In the year leading up to recreational cannabis legalization, Ontario has experienced a fair share of organizational chaos. Plans for a government-run monopoly were upended by the provincial election in June, with Premier Doug Ford’s newly elected Progressive Conservative government scrapping the Liberals’ framework in favour of a privatized retail model.
At the end of September, three weeks out from legalization, the PCs released their plans: There will be no cap on the number of retail licenses granted, but licensed producers are limited to owning one store each in Ontario. Bricks-and-mortar stores won’t materialize until April 2019, but the government-run Ontario Cannabis Store website will be open for business and taking orders on Oct. 17.
The biggest implication for Canada’s most populous province: While orders can be placed, no one will actually have any legal recreational product in hand on day one (or day two, or day three…) of legalization.
History of cannabis in Ontario
A number of major court rulings challenging the prohibition on medical cannabis have come through the Ontario Court of Justice, the Ontario Court of Appeal, and the Ontario Superior Court.
Located at Osgoode Hall in Toronto’s trendy Queen St. West neighbourhood, the Ontario Court of Appeal ruled in the 2000 case R v. Parker that cannabis prohibition is unconstitutional because the law failed to provide an exemption for Canadians who use pot for medical purposes. This led to the implementation of Canada’s first medical cannabis program, the Marijuana Medical Access Regulations (MMAR), later replacedby the Access to Cannabis for Medical Purposes Regulations (ACMPR) in 2016. A number of other cases in Ontario, including R. v. Mernagh (note: the author was the respondent in this case), R. v. J.P. and R v. Longhave challenged the constitutionality of prohibiting possession, growing, and access to medical cannabis.
Cannabis compassion clubs, the forebearers to dispensaries, have deep roots in Canada’s largest city. Two of Canada’s oldest clubs still exist in Toronto: Cannabis As Living Medicine (founded by Neev Tapiero in 1996) and the Toronto Compassion Centre (founded by Warren Hitzig in 1997), both serving thousands of members after surviving police raids.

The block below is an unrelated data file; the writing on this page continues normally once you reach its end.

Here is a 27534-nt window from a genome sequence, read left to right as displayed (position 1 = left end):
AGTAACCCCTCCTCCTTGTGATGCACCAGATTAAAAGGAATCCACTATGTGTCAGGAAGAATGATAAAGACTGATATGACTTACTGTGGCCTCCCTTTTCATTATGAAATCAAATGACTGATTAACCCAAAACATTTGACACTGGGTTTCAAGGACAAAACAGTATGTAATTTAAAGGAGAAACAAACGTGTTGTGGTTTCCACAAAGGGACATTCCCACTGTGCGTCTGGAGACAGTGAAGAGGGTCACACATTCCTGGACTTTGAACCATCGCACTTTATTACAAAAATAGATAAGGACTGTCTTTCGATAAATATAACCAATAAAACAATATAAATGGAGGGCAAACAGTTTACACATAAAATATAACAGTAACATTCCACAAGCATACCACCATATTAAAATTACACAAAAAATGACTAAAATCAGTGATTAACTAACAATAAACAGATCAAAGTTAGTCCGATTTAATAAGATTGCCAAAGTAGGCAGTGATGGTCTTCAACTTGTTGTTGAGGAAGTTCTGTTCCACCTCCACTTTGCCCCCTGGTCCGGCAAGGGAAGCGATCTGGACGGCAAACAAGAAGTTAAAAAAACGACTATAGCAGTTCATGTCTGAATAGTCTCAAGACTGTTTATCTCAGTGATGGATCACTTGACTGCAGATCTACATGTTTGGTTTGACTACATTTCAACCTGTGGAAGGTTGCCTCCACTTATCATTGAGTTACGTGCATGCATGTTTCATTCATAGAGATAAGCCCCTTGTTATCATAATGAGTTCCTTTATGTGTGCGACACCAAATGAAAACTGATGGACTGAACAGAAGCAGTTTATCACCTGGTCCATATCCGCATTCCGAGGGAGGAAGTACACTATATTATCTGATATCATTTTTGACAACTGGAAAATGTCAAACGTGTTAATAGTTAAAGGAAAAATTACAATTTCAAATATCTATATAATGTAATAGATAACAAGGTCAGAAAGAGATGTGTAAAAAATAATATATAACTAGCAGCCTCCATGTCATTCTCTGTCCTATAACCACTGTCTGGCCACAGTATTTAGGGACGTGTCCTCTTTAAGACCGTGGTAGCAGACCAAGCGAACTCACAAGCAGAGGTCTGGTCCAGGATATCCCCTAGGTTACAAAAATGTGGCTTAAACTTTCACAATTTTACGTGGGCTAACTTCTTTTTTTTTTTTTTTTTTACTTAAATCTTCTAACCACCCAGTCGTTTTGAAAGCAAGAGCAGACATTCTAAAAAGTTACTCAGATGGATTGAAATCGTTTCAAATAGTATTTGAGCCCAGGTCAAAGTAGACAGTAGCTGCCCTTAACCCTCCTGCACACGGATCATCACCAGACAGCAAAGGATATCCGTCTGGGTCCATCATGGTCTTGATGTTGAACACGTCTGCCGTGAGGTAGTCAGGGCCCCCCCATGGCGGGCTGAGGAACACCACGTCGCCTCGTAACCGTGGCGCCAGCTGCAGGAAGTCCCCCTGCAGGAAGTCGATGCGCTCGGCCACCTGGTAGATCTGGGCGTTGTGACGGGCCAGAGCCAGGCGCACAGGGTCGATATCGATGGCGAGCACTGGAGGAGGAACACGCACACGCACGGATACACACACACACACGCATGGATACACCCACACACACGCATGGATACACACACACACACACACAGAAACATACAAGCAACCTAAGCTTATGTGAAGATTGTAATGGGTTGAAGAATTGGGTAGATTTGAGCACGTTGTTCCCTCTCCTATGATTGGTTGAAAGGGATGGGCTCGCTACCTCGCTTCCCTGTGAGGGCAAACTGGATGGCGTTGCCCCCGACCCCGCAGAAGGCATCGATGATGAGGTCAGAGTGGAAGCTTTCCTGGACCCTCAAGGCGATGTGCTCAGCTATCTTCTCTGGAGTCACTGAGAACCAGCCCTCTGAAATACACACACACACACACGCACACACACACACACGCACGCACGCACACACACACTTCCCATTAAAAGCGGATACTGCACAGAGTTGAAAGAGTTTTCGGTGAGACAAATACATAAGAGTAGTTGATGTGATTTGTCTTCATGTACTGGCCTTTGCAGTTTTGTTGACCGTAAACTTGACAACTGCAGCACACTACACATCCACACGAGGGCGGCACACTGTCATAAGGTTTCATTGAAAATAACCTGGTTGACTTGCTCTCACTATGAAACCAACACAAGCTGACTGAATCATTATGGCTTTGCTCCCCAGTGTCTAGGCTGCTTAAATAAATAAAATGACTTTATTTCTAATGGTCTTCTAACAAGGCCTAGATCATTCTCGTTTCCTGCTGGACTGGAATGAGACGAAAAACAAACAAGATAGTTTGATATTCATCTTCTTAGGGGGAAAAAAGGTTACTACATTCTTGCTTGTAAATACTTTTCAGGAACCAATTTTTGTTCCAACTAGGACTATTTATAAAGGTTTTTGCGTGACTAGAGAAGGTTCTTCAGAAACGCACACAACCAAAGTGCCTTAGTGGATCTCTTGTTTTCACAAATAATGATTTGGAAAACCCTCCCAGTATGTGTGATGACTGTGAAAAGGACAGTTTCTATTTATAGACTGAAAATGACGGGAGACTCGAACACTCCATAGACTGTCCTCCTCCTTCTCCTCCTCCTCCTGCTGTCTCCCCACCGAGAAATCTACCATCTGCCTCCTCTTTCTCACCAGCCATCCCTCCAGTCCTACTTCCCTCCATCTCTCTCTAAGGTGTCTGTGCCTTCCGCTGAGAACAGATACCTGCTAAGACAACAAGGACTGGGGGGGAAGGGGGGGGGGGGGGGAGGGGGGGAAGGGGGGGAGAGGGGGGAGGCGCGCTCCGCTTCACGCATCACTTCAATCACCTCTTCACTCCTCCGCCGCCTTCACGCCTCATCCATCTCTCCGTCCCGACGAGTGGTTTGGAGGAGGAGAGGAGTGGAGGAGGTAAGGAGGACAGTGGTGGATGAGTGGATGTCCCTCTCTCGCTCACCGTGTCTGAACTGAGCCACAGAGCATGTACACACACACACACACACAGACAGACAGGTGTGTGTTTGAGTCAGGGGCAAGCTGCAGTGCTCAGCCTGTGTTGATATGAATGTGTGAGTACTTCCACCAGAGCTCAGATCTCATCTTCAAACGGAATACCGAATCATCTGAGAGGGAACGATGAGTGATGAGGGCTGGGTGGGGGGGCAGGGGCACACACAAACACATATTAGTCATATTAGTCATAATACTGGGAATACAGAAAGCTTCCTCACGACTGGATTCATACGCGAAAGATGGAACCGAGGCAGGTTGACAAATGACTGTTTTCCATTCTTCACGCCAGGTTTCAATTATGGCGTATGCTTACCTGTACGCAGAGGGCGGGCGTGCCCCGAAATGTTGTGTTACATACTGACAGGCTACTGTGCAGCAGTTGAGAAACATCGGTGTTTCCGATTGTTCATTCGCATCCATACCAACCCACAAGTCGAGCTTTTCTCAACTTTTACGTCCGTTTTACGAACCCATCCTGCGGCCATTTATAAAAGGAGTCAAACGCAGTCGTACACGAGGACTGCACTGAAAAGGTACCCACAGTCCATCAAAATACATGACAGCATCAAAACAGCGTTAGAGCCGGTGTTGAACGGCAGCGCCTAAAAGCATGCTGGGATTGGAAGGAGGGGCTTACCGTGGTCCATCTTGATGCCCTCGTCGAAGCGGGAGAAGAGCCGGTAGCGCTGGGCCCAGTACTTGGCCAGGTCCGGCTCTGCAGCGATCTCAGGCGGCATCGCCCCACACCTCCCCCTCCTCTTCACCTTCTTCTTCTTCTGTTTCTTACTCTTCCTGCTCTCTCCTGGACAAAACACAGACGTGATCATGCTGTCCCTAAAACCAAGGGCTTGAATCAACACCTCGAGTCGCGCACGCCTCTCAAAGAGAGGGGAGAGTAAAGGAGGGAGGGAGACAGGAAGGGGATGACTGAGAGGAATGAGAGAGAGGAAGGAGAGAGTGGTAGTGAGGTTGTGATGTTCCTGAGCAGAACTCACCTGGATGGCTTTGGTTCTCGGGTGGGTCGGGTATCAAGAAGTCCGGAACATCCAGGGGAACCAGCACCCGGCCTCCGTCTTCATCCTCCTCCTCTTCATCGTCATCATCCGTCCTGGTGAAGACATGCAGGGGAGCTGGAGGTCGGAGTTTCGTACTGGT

Ontario is also home to Canada’s first and longest running cannabis lounge — the Hotbox Cafe, also called the Hotbox Lounge — started by Abi Roach in Toronto’s Kensington Market neighbourhood.
Like most major cities across Canada, Ontario hosts a slew of 4/20 smokeouts, including packed celebrations on the grounds of Parliament in Canada’s capital city. Every year, Toronto hosts the annual Global Marijuana March starting and ending at Queen’s Park, home to the provincial legislature. For the past several years, vendors have occupied the green space to sell their weedy wares sans permit.
Where to buy cannabis in Ontario
Starting Oct. 17, adults of legal age (19+) will be able to purchase recreational cannabis online through the Ontario Cannabis Store website. The government-run OCS will be the exclusive online cannabis retailer in the province and the sole product distributor for bricks-and-mortar retail stores. But packages can’t be dropped off and left unattended — customers will need to accept delivery in person and provide proof of age (similar to alcohol sales).